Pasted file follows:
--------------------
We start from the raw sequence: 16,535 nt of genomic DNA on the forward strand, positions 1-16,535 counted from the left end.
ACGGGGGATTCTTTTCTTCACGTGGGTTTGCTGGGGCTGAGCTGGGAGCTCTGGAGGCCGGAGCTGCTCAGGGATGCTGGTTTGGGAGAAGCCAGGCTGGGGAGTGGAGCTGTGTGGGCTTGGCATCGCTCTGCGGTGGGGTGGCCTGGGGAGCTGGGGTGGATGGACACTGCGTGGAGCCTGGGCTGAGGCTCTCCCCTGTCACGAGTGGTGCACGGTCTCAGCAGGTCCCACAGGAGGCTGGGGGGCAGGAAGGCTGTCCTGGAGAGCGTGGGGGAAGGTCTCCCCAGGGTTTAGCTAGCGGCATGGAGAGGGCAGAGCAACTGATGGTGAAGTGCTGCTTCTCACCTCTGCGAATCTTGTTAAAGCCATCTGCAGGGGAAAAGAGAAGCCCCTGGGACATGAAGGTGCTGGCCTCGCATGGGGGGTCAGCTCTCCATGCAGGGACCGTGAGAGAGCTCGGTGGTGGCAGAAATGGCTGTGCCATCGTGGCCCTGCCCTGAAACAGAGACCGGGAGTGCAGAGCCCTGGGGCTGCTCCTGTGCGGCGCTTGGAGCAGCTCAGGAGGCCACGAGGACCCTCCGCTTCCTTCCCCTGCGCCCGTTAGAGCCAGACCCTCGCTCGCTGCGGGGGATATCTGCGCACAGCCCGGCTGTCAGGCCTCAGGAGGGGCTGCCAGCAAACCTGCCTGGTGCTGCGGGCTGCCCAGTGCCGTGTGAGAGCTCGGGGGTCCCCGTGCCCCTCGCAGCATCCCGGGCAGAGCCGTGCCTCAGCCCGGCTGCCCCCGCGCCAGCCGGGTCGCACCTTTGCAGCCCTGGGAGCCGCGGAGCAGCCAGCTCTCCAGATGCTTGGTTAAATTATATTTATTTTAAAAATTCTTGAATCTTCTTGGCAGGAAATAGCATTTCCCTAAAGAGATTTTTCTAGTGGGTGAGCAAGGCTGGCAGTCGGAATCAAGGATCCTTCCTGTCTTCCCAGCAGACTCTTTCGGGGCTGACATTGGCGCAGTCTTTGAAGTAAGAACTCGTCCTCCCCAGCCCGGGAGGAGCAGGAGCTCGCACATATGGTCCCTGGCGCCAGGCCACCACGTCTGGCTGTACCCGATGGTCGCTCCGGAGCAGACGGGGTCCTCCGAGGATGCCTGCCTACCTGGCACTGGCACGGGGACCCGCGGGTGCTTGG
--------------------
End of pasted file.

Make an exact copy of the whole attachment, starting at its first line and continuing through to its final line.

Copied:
We start from the raw sequence: 16,535 nt of genomic DNA on the forward strand, positions 1-16,535 counted from the left end.
ACGGGGGATTCTTTTCTTCACGTGGGTTTGCTGGGGCTGAGCTGGGAGCTCTGGAGGCCGGAGCTGCTCAGGGATGCTGGTTTGGGAGAAGCCAGGCTGGGGAGTGGAGCTGTGTGGGCTTGGCATCGCTCTGCGGTGGGGTGGCCTGGGGAGCTGGGGTGGATGGACACTGCGTGGAGCCTGGGCTGAGGCTCTCCCCTGTCACGAGTGGTGCACGGTCTCAGCAGGTCCCACAGGAGGCTGGGGGGCAGGAAGGCTGTCCTGGAGAGCGTGGGGGAAGGTCTCCCCAGGGTTTAGCTAGCGGCATGGAGAGGGCAGAGCAACTGATGGTGAAGTGCTGCTTCTCACCTCTGCGAATCTTGTTAAAGCCATCTGCAGGGGAAAAGAGAAGCCCCTGGGACATGAAGGTGCTGGCCTCGCATGGGGGGTCAGCTCTCCATGCAGGGACCGTGAGAGAGCTCGGTGGTGGCAGAAATGGCTGTGCCATCGTGGCCCTGCCCTGAAACAGAGACCGGGAGTGCAGAGCCCTGGGGCTGCTCCTGTGCGGCGCTTGGAGCAGCTCAGGAGGCCACGAGGACCCTCCGCTTCCTTCCCCTGCGCCCGTTAGAGCCAGACCCTCGCTCGCTGCGGGGGATATCTGCGCACAGCCCGGCTGTCAGGCCTCAGGAGGGGCTGCCAGCAAACCTGCCTGGTGCTGCGGGCTGCCCAGTGCCGTGTGAGAGCTCGGGGGTCCCCGTGCCCCTCGCAGCATCCCGGGCAGAGCCGTGCCTCAGCCCGGCTGCCCCCGCGCCAGCCGGGTCGCACCTTTGCAGCCCTGGGAGCCGCGGAGCAGCCAGCTCTCCAGATGCTTGGTTAAATTATATTTATTTTAAAAATTCTTGAATCTTCTTGGCAGGAAATAGCATTTCCCTAAAGAGATTTTTCTAGTGGGTGAGCAAGGCTGGCAGTCGGAATCAAGGATCCTTCCTGTCTTCCCAGCAGACTCTTTCGGGGCTGACATTGGCGCAGTCTTTGAAGTAAGAACTCGTCCTCCCCAGCCCGGGAGGAGCAGGAGCTCGCACATATGGTCCCTGGCGCCAGGCCACCACGTCTGGCTGTACCCGATGGTCGCTCCGGAGCAGACGGGGTCCTCCGAGGATGCCTGCCTACCTGGCACTGGCACGGGGACCCGCGGGTGCTTGG